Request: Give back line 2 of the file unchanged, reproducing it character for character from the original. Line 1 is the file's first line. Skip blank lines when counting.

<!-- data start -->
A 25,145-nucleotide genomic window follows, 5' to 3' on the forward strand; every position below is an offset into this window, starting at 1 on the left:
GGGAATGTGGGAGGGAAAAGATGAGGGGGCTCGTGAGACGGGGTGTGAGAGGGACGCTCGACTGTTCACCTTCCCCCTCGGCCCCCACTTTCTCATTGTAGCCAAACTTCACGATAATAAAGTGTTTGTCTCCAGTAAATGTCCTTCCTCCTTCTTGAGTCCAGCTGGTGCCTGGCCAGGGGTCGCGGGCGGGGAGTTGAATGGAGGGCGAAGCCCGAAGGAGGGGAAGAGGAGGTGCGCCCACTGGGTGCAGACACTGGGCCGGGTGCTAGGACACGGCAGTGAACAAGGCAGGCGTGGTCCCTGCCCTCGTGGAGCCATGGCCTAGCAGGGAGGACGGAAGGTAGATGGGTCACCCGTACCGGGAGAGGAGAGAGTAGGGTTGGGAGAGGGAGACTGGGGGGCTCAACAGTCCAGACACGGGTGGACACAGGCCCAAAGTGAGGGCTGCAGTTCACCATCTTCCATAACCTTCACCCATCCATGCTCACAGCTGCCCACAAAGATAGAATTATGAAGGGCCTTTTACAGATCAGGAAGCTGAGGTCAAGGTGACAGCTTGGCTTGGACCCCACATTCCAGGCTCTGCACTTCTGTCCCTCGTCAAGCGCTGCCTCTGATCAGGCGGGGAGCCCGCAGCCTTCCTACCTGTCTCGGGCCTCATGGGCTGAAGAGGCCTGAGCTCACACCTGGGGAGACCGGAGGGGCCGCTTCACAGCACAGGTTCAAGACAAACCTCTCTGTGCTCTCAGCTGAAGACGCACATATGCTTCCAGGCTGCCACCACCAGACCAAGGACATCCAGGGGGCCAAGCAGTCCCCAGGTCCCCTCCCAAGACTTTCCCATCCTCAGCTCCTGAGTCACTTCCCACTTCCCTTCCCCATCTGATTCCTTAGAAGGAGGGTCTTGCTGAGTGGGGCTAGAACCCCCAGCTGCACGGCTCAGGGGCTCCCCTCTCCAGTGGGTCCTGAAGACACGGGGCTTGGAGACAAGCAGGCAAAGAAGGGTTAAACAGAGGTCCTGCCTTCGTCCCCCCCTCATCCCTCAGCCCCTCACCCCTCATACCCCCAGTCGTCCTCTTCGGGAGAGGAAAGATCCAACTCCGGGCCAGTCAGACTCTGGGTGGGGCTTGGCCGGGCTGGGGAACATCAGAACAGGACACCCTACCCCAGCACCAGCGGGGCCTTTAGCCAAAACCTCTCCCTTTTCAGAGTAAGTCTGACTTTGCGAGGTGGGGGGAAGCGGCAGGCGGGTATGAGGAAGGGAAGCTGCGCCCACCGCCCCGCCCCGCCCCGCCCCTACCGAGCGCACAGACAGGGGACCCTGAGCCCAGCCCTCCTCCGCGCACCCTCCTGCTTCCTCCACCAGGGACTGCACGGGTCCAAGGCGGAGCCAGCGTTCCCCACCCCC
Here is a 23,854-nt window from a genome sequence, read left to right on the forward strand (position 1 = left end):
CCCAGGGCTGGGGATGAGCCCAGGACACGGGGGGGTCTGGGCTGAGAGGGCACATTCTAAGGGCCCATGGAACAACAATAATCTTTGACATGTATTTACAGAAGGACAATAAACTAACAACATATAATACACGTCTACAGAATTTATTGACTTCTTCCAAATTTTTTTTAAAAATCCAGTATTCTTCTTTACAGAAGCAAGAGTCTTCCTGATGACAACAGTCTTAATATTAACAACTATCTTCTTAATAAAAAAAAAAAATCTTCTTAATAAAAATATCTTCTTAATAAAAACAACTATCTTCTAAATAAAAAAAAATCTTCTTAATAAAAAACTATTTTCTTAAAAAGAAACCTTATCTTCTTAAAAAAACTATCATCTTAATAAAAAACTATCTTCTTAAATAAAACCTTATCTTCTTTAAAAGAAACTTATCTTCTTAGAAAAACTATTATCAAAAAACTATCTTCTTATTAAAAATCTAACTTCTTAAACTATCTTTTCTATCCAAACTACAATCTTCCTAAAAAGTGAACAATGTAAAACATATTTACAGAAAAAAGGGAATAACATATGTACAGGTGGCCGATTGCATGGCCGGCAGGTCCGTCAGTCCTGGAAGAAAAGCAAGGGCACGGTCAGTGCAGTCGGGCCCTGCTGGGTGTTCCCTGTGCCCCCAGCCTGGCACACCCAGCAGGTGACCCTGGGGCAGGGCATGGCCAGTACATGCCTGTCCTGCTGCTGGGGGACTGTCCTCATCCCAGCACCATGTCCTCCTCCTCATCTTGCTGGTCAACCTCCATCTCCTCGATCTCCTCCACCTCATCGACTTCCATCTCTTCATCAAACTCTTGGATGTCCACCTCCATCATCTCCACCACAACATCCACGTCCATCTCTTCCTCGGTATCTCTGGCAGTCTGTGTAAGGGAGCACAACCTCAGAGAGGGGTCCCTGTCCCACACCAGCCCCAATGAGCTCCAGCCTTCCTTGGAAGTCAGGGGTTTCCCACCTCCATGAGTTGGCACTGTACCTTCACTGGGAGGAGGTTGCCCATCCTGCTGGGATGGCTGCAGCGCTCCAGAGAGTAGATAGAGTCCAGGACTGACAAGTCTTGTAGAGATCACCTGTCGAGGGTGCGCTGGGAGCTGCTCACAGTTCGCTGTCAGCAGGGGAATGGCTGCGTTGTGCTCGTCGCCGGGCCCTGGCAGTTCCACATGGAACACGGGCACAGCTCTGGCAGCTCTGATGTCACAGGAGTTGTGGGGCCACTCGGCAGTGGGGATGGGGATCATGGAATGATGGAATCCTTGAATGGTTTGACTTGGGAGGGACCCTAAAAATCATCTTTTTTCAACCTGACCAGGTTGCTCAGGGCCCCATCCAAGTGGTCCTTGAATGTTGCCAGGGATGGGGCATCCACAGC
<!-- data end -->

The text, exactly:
GGGAATGTGGGAGGGAAAAGATGAGGGGGCTCGTGAGACGGGGTGTGAGAGGGACGCTCGACTGTTCACCTTCCCCCTCGGCCCCCACTTTCTCATTGTAGCCAAACTTCACGATAATAAAGTGTTTGTCTCCAGTAAATGTCCTTCCTCCTTCTTGAGTCCAGCTGGTGCCTGGCCAGGGGTCGCGGGCGGGGAGTTGAATGGAGGGCGAAGCCCGAAGGAGGGGAAGAGGAGGTGCGCCCACTGGGTGCAGACACTGGGCCGGGTGCTAGGACACGGCAGTGAACAAGGCAGGCGTGGTCCCTGCCCTCGTGGAGCCATGGCCTAGCAGGGAGGACGGAAGGTAGATGGGTCACCCGTACCGGGAGAGGAGAGAGTAGGGTTGGGAGAGGGAGACTGGGGGGCTCAACAGTCCAGACACGGGTGGACACAGGCCCAAAGTGAGGGCTGCAGTTCACCATCTTCCATAACCTTCACCCATCCATGCTCACAGCTGCCCACAAAGATAGAATTATGAAGGGCCTTTTACAGATCAGGAAGCTGAGGTCAAGGTGACAGCTTGGCTTGGACCCCACATTCCAGGCTCTGCACTTCTGTCCCTCGTCAAGCGCTGCCTCTGATCAGGCGGGGAGCCCGCAGCCTTCCTACCTGTCTCGGGCCTCATGGGCTGAAGAGGCCTGAGCTCACACCTGGGGAGACCGGAGGGGCCGCTTCACAGCACAGGTTCAAGACAAACCTCTCTGTGCTCTCAGCTGAAGACGCACATATGCTTCCAGGCTGCCACCACCAGACCAAGGACATCCAGGGGGCCAAGCAGTCCCCAGGTCCCCTCCCAAGACTTTCCCATCCTCAGCTCCTGAGTCACTTCCCACTTCCCTTCCCCATCTGATTCCTTAGAAGGAGGGTCTTGCTGAGTGGGGCTAGAACCCCCAGCTGCACGGCTCAGGGGCTCCCCTCTCCAGTGGGTCCTGAAGACACGGGGCTTGGAGACAAGCAGGCAAAGAAGGGTTAAACAGAGGTCCTGCCTTCGTCCCCCCCTCATCCCTCAGCCCCTCACCCCTCATACCCCCAGTCGTCCTCTTCGGGAGAGGAAAGATCCAACTCCGGGCCAGTCAGACTCTGGGTGGGGCTTGGCCGGGCTGGGGAACATCAGAACAGGACACCCTACCCCAGCACCAGCGGGGCCTTTAGCCAAAACCTCTCCCTTTTCAGAGTAAGTCTGACTTTGCGAGGTGGGGGGAAGCGGCAGGCGGGTATGAGGAAGGGAAGCTGCGCCCACCGCCCCGCCCCGCCCCGCCCCTACCGAGCGCACAGACAGGGGACCCTGAGCCCAGCCCTCCTCCGCGCACCCTCCTGCTTCCTCCACCAGGGACTGCACGGGTCCAAGGCGGAGCCAGCGTTCCCCACCCCC